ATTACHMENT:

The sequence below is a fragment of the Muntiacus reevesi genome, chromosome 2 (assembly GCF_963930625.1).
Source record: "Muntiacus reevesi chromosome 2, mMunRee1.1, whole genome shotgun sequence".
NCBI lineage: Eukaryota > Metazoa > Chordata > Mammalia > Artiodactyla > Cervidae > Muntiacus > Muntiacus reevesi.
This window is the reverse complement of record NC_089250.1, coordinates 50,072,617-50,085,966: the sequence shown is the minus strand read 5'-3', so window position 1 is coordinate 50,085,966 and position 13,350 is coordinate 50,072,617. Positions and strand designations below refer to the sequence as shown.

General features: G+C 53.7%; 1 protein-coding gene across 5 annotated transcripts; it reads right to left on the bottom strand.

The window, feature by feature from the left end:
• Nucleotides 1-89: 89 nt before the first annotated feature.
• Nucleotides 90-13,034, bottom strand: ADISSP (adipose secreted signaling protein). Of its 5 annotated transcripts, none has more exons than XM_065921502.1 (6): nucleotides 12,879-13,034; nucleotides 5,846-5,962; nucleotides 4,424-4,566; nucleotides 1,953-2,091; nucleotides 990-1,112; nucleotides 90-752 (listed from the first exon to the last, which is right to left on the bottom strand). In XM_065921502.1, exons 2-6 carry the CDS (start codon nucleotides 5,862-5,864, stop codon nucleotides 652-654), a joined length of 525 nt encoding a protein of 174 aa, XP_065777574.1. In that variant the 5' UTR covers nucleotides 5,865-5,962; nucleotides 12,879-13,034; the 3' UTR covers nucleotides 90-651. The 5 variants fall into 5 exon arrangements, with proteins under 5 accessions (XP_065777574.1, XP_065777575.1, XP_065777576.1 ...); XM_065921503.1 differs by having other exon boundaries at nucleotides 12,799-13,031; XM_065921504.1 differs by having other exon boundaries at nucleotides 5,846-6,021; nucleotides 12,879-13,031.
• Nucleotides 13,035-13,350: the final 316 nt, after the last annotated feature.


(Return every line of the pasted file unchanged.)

The sequence below is a fragment of the Muntiacus reevesi genome, chromosome 2 (assembly GCF_963930625.1).
Source record: "Muntiacus reevesi chromosome 2, mMunRee1.1, whole genome shotgun sequence".
NCBI lineage: Eukaryota > Metazoa > Chordata > Mammalia > Artiodactyla > Cervidae > Muntiacus > Muntiacus reevesi.
This window is the reverse complement of record NC_089250.1, coordinates 50,072,617-50,085,966: the sequence shown is the minus strand read 5'-3', so window position 1 is coordinate 50,085,966 and position 13,350 is coordinate 50,072,617. Positions and strand designations below refer to the sequence as shown.

General features: G+C 53.7%; 1 protein-coding gene across 5 annotated transcripts; it reads right to left on the bottom strand.

The window, feature by feature from the left end:
• Nucleotides 1-89: 89 nt before the first annotated feature.
• Nucleotides 90-13,034, bottom strand: ADISSP (adipose secreted signaling protein). Of its 5 annotated transcripts, none has more exons than XM_065921502.1 (6): nucleotides 12,879-13,034; nucleotides 5,846-5,962; nucleotides 4,424-4,566; nucleotides 1,953-2,091; nucleotides 990-1,112; nucleotides 90-752 (listed from the first exon to the last, which is right to left on the bottom strand). In XM_065921502.1, exons 2-6 carry the CDS (start codon nucleotides 5,862-5,864, stop codon nucleotides 652-654), a joined length of 525 nt encoding a protein of 174 aa, XP_065777574.1. In that variant the 5' UTR covers nucleotides 5,865-5,962; nucleotides 12,879-13,034; the 3' UTR covers nucleotides 90-651. The 5 variants fall into 5 exon arrangements, with proteins under 5 accessions (XP_065777574.1, XP_065777575.1, XP_065777576.1 ...); XM_065921503.1 differs by having other exon boundaries at nucleotides 12,799-13,031; XM_065921504.1 differs by having other exon boundaries at nucleotides 5,846-6,021; nucleotides 12,879-13,031.
• Nucleotides 13,035-13,350: the final 316 nt, after the last annotated feature.